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Bell Media’s Sean Cohan Talks Content, Streaming & International Plans


EXCLUSIVE: Canadians are consuming as much or more content than ever and Sean Cohan’s job is to make sure that one of Bell Media’s services is where they go to for it. “I know that from three years of working in measurement and data analytics that sleep is losing and consumption is winning,” he says. The analytics reference speaks to his time as Chief Growth Officer & President at Nielsen, which followed a stint as President of Pawn Stars prodco Wheelhouse, and before that, 15 years at A+E.

Cohan is in New York when he speaks to Deadline – his first interview since joining Bell Media as President last November – but is about to up sticks and relocate to Toronto.

He isn’t a poker player but quizzed about content spending at Bell Media at a moment when many are reining in costs, he says the company is “pot committed.” Asked about how the business will evolve in the next year and he says the company will “put a couple more chips on the table.”

The cards he holds at Bell Media include the CTV broadcast network, French-language service Noovo, sports nets TSN and RDS, a raft of specialty channels, a sizeable advertising business, radio stations, and the local streamer Crave.

“There’s what people would consider legacy pieces in that mix and a bunch of very future-facing properties,” Cohan says. “The challenge is taking these unique beloved brands, this great content and the strong people we have, and pointing them at a future where people are watching as much or more video than they were yesterday. It’s like being a storyteller that still informs, still entertains, still delights and provokes… but doing that across a range of different platforms.”

Companies with legacy assets in North America and beyond are weathering harsh market conditions and that has led to cutbacks. Bell is no different, recently announcing its biggest layoffs in almost 30 years. Two rounds of cuts included layoffs at the Media division, which has a headcount of about 5,000, irking politicians who had allowed consolidation with the expectation of continued investment, notably in news.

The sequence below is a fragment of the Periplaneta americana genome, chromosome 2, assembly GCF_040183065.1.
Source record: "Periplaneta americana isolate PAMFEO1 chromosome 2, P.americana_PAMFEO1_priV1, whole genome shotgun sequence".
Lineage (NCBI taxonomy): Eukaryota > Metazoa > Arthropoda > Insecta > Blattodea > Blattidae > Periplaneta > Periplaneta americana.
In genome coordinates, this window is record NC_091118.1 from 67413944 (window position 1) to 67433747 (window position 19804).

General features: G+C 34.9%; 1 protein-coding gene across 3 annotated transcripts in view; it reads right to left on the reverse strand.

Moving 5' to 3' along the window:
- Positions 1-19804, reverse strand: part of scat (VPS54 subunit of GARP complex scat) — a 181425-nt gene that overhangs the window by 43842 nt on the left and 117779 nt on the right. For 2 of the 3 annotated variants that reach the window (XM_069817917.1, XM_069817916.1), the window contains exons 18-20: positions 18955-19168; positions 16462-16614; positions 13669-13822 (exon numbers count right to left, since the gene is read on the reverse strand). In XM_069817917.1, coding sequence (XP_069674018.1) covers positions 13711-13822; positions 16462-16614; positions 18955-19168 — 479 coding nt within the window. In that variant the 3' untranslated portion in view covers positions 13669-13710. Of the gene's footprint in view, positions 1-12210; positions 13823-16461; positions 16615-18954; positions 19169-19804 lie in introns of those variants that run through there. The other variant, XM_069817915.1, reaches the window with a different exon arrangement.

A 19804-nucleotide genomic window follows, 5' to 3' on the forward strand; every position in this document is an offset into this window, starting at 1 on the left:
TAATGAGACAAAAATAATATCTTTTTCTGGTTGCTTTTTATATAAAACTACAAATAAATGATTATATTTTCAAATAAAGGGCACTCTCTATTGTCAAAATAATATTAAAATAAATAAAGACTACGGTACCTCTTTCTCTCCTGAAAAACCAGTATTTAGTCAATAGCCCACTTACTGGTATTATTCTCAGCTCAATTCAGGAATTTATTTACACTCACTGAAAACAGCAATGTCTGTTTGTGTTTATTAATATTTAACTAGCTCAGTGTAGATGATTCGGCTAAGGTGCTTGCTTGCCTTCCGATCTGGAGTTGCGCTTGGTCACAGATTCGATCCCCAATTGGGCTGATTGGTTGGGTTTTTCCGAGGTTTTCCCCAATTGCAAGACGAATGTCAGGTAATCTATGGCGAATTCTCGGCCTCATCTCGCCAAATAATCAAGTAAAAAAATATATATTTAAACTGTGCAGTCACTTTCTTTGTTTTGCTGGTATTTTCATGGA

“I don’t think there’s anyone in media, tech or telecoms that hasn’t done some things, so restructuring has been an unfortunate necessity given the economic, and at times, the regulatory climate,” says Cohan. “I can say it’s not chaos — the sky isn’t falling in. I can’t promise that there’s not more change in the ecosystem, but I would say that we’ve done what we have had to do, and for now, it’s like let’s get on with it.”

On regulation, the controversial Online Streaming Act is aiming to bring SVODs and digital platforms more into line with traditional media, though the levy that will dictate how much the likes of Netflix will be forced to pay on local content hasn’t been set. The Bell Media President is grateful for the efforts to extend oversight to the streamers but says “the legislation hasn’t moved fast enough, nor has it gone far enough to deliver a level playing field,” echoing several other senior leaders in Canadian media.

His own company has to adapt and transform to the new world he says, but calls for “more attention to the some of the acute challenges that we’re seeing.”

Growing its own streaming service is a priority for Bell Media. Crave has inked a programming deal with Fox, has greenlit multiple originals, and is now offered directly to Prime Video subscribers, and 2024 will be a growth year for Crave, says Cohan. “Some of that is optimizing content, increasing penetration in places where it’s under penetrated,” he adds, noting that is part of a plan to embed Crave as well as other Bell Media channels and services more deeply in the digital world: “You’ll see all of our assets and brands and content being more ubiquitous across the digital landscape.”

In line with market trends, the next move is free ad-support channels. “We’ll launch FAST channels pretty darn soon,” the Bell Media boss says.

Drilling down on advertising, Cohan says the market is not shrinking, but requirements are changing. “We’re well positioned because if you want out of home, you want digital, you want audio, you want video you want you know, alternate Thursdays with the blue moon? We’ve got it,” he says. “We’ve invested in new capabilities… that allow us to rock up to advertisers and say: ‘What’s the audience you want? We’ll deliver it and we’ll show you how it works’.”

At A+E, Cohan launched channels and programming around the world and taking more Canadian content out globally is another goal in his new gig. “There’s certainly the talent locally, there is certainly the scale, and there is the investment to do this. Then there is Canada’s history as a co-producer and collaborator.”

Bell Media Studios turns out factual and entertainment shows and Bell Media Distribution sells them globally. “We’re fairly small on the global stage in terms of distributing the content that we make. I’m not saying you’re going to wake up with a leading factual and scripted distributor overnight, but I think there’s room for Bell Media to do more damage – in a good way – outside of Canada.”



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